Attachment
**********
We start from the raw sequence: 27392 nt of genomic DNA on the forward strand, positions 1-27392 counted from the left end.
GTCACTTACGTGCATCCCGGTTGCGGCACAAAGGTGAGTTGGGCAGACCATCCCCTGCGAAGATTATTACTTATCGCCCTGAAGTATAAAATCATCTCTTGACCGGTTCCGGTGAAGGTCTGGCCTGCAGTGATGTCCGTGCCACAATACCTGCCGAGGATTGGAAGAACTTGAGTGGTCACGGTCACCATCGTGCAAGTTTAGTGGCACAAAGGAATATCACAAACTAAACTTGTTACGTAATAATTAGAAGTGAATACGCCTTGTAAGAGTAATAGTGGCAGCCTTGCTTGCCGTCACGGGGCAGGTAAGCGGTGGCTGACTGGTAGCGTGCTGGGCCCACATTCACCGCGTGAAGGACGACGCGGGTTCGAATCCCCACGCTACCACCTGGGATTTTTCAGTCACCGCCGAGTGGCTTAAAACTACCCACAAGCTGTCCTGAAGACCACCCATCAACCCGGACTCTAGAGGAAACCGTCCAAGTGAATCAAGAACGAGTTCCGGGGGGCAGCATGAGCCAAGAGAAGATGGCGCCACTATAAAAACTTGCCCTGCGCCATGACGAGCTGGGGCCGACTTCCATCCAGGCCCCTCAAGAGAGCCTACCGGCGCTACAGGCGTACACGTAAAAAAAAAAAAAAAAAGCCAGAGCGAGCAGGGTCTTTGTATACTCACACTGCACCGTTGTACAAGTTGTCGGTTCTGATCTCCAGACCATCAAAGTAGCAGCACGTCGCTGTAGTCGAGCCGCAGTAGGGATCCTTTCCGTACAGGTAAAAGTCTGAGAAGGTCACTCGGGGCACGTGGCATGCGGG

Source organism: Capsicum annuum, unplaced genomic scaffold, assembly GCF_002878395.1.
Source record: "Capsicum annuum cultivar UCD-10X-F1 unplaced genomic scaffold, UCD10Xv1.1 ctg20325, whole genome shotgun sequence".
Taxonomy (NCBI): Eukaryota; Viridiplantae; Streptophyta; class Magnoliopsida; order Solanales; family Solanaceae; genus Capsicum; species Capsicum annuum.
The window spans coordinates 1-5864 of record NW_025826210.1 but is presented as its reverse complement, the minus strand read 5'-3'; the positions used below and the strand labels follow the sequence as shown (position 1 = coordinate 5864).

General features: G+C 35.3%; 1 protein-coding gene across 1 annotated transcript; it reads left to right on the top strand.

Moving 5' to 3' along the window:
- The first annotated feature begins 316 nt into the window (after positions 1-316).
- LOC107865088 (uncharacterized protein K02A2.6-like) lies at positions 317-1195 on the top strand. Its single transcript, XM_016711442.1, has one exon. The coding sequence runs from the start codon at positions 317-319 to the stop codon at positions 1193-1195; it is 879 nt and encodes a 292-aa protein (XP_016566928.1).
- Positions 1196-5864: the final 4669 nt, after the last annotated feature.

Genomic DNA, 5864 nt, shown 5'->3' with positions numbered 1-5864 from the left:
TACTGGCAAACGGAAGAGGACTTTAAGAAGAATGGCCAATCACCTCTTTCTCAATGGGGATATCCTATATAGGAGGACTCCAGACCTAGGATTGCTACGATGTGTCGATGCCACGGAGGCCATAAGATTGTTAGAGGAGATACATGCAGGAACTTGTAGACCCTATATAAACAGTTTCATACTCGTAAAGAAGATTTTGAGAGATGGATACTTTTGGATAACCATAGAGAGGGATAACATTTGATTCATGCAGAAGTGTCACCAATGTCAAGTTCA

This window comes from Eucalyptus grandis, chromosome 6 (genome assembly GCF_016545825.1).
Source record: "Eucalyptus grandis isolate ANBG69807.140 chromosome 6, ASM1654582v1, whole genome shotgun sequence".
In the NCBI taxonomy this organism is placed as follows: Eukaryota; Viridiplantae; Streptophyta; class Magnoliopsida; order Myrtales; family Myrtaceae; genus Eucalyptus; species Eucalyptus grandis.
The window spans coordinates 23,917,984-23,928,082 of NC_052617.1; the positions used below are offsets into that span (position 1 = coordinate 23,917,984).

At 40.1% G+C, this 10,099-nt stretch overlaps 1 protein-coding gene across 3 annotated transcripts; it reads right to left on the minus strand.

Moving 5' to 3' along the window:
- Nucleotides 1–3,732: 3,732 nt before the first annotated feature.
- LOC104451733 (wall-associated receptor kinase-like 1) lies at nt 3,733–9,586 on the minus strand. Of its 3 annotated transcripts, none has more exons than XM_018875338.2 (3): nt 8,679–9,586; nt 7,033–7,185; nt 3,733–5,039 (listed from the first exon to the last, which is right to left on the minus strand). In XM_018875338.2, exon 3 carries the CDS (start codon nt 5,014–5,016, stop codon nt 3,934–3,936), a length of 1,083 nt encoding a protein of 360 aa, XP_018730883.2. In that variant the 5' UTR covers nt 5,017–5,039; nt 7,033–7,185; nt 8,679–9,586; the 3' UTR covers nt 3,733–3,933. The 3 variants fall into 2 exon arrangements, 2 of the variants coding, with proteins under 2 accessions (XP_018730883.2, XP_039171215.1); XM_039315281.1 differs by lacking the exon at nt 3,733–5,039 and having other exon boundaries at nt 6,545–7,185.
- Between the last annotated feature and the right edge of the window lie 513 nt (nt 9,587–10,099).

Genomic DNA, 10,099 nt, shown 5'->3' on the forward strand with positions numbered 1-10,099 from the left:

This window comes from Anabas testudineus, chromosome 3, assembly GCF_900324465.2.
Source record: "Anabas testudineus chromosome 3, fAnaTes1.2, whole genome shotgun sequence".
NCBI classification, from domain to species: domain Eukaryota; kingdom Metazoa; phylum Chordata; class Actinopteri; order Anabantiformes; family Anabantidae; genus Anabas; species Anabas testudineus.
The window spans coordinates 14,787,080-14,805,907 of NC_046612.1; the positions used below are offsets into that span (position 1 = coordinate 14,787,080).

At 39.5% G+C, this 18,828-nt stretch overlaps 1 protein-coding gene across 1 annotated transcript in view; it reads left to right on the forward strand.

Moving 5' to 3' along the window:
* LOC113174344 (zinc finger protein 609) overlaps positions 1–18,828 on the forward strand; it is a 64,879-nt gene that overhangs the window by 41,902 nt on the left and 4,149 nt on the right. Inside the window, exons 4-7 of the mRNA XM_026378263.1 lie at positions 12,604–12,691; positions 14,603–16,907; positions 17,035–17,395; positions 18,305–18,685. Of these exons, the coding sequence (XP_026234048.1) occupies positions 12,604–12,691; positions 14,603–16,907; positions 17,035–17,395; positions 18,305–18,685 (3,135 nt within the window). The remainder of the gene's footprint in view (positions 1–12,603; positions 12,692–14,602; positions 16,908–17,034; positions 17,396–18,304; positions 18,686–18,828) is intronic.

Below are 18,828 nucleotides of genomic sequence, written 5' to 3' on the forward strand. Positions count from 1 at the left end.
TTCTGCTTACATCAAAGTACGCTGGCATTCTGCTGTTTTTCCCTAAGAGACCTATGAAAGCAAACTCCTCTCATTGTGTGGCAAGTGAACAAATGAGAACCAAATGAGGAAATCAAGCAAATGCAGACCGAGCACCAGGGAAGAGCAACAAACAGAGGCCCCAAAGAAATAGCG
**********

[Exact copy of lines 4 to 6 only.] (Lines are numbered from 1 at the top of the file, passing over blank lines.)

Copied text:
Source record: "Capsicum annuum cultivar UCD-10X-F1 unplaced genomic scaffold, UCD10Xv1.1 ctg20325, whole genome shotgun sequence".
Taxonomy (NCBI): Eukaryota; Viridiplantae; Streptophyta; class Magnoliopsida; order Solanales; family Solanaceae; genus Capsicum; species Capsicum annuum.
The window spans coordinates 1-5864 of record NW_025826210.1 but is presented as its reverse complement, the minus strand read 5'-3'; the positions used below and the strand labels follow the sequence as shown (position 1 = coordinate 5864).